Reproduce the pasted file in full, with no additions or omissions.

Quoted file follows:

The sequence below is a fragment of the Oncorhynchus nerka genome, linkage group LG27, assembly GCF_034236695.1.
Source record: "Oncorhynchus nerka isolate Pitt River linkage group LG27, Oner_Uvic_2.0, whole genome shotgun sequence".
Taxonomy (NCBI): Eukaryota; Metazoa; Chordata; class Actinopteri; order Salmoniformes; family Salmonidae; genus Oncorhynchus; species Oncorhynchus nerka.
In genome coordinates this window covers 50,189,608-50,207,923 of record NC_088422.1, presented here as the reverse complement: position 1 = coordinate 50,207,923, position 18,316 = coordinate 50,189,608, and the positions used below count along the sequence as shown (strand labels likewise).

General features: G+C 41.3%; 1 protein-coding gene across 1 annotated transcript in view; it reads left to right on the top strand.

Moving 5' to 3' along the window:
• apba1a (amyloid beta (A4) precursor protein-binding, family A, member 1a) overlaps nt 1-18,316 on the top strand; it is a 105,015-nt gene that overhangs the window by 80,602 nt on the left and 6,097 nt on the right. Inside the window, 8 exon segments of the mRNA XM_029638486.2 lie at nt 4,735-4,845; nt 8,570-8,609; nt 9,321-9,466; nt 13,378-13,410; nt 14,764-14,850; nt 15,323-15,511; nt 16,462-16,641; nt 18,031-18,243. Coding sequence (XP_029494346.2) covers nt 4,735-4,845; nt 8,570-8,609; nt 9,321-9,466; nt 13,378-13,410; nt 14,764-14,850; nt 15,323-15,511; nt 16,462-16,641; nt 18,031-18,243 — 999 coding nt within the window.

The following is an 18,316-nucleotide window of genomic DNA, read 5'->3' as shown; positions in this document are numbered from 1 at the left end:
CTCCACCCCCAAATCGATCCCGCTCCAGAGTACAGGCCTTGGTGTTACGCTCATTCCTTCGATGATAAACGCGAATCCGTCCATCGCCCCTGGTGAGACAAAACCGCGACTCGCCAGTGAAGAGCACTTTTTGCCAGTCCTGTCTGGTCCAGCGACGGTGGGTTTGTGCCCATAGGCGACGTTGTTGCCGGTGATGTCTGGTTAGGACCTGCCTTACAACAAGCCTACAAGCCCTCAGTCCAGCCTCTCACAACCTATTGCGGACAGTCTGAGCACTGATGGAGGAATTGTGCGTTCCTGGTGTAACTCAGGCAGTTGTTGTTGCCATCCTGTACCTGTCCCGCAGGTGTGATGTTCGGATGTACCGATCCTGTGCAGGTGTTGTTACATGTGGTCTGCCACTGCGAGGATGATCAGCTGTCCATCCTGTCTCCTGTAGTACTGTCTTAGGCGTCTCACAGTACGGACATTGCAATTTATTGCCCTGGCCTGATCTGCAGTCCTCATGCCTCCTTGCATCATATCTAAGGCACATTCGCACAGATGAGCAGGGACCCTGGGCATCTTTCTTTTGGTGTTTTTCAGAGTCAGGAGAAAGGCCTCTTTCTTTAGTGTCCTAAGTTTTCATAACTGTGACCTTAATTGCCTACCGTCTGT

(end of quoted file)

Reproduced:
The sequence below is a fragment of the Oncorhynchus nerka genome, linkage group LG27, assembly GCF_034236695.1.
Source record: "Oncorhynchus nerka isolate Pitt River linkage group LG27, Oner_Uvic_2.0, whole genome shotgun sequence".
Taxonomy (NCBI): Eukaryota; Metazoa; Chordata; class Actinopteri; order Salmoniformes; family Salmonidae; genus Oncorhynchus; species Oncorhynchus nerka.
In genome coordinates this window covers 50,189,608-50,207,923 of record NC_088422.1, presented here as the reverse complement: position 1 = coordinate 50,207,923, position 18,316 = coordinate 50,189,608, and the positions used below count along the sequence as shown (strand labels likewise).

General features: G+C 41.3%; 1 protein-coding gene across 1 annotated transcript in view; it reads left to right on the top strand.

Moving 5' to 3' along the window:
• apba1a (amyloid beta (A4) precursor protein-binding, family A, member 1a) overlaps nt 1-18,316 on the top strand; it is a 105,015-nt gene that overhangs the window by 80,602 nt on the left and 6,097 nt on the right. Inside the window, 8 exon segments of the mRNA XM_029638486.2 lie at nt 4,735-4,845; nt 8,570-8,609; nt 9,321-9,466; nt 13,378-13,410; nt 14,764-14,850; nt 15,323-15,511; nt 16,462-16,641; nt 18,031-18,243. Coding sequence (XP_029494346.2) covers nt 4,735-4,845; nt 8,570-8,609; nt 9,321-9,466; nt 13,378-13,410; nt 14,764-14,850; nt 15,323-15,511; nt 16,462-16,641; nt 18,031-18,243 — 999 coding nt within the window.

The following is an 18,316-nucleotide window of genomic DNA, read 5'->3' as shown; positions in this document are numbered from 1 at the left end:
CTCCACCCCCAAATCGATCCCGCTCCAGAGTACAGGCCTTGGTGTTACGCTCATTCCTTCGATGATAAACGCGAATCCGTCCATCGCCCCTGGTGAGACAAAACCGCGACTCGCCAGTGAAGAGCACTTTTTGCCAGTCCTGTCTGGTCCAGCGACGGTGGGTTTGTGCCCATAGGCGACGTTGTTGCCGGTGATGTCTGGTTAGGACCTGCCTTACAACAAGCCTACAAGCCCTCAGTCCAGCCTCTCACAACCTATTGCGGACAGTCTGAGCACTGATGGAGGAATTGTGCGTTCCTGGTGTAACTCAGGCAGTTGTTGTTGCCATCCTGTACCTGTCCCGCAGGTGTGATGTTCGGATGTACCGATCCTGTGCAGGTGTTGTTACATGTGGTCTGCCACTGCGAGGATGATCAGCTGTCCATCCTGTCTCCTGTAGTACTGTCTTAGGCGTCTCACAGTACGGACATTGCAATTTATTGCCCTGGCCTGATCTGCAGTCCTCATGCCTCCTTGCATCATATCTAAGGCACATTCGCACAGATGAGCAGGGACCCTGGGCATCTTTCTTTTGGTGTTTTTCAGAGTCAGGAGAAAGGCCTCTTTCTTTAGTGTCCTAAGTTTTCATAACTGTGACCTTAATTGCCTACCGTCTGT